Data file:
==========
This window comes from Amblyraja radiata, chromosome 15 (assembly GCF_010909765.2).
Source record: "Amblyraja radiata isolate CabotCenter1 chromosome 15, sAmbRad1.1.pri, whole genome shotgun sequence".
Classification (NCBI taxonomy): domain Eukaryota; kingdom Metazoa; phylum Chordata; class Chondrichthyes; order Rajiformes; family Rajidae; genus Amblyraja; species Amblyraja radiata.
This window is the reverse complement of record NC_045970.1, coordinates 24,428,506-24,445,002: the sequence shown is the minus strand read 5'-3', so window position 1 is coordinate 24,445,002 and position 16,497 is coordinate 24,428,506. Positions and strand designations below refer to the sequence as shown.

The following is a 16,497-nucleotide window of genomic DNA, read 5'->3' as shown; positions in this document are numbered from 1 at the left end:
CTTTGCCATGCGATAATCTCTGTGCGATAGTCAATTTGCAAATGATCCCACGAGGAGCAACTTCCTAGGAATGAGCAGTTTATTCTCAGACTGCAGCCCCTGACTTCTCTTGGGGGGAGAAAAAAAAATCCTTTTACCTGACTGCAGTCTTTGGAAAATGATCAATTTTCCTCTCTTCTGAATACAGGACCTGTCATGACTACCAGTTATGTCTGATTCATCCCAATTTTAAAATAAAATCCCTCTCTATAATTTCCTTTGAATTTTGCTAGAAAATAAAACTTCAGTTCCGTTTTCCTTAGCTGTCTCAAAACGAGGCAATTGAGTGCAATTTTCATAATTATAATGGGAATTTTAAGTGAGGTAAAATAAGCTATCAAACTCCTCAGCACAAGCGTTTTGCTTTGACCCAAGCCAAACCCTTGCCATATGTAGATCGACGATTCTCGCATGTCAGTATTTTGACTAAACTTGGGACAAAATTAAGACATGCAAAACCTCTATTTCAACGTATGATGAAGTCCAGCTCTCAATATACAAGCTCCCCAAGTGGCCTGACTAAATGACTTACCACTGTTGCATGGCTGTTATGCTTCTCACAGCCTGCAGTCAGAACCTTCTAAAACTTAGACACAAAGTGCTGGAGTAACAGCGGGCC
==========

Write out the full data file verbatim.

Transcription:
This window comes from Amblyraja radiata, chromosome 15 (assembly GCF_010909765.2).
Source record: "Amblyraja radiata isolate CabotCenter1 chromosome 15, sAmbRad1.1.pri, whole genome shotgun sequence".
Classification (NCBI taxonomy): domain Eukaryota; kingdom Metazoa; phylum Chordata; class Chondrichthyes; order Rajiformes; family Rajidae; genus Amblyraja; species Amblyraja radiata.
This window is the reverse complement of record NC_045970.1, coordinates 24,428,506-24,445,002: the sequence shown is the minus strand read 5'-3', so window position 1 is coordinate 24,445,002 and position 16,497 is coordinate 24,428,506. Positions and strand designations below refer to the sequence as shown.

The following is a 16,497-nucleotide window of genomic DNA, read 5'->3' as shown; positions in this document are numbered from 1 at the left end:
CTTTGCCATGCGATAATCTCTGTGCGATAGTCAATTTGCAAATGATCCCACGAGGAGCAACTTCCTAGGAATGAGCAGTTTATTCTCAGACTGCAGCCCCTGACTTCTCTTGGGGGGAGAAAAAAAAATCCTTTTACCTGACTGCAGTCTTTGGAAAATGATCAATTTTCCTCTCTTCTGAATACAGGACCTGTCATGACTACCAGTTATGTCTGATTCATCCCAATTTTAAAATAAAATCCCTCTCTATAATTTCCTTTGAATTTTGCTAGAAAATAAAACTTCAGTTCCGTTTTCCTTAGCTGTCTCAAAACGAGGCAATTGAGTGCAATTTTCATAATTATAATGGGAATTTTAAGTGAGGTAAAATAAGCTATCAAACTCCTCAGCACAAGCGTTTTGCTTTGACCCAAGCCAAACCCTTGCCATATGTAGATCGACGATTCTCGCATGTCAGTATTTTGACTAAACTTGGGACAAAATTAAGACATGCAAAACCTCTATTTCAACGTATGATGAAGTCCAGCTCTCAATATACAAGCTCCCCAAGTGGCCTGACTAAATGACTTACCACTGTTGCATGGCTGTTATGCTTCTCACAGCCTGCAGTCAGAACCTTCTAAAACTTAGACACAAAGTGCTGGAGTAACAGCGGGCC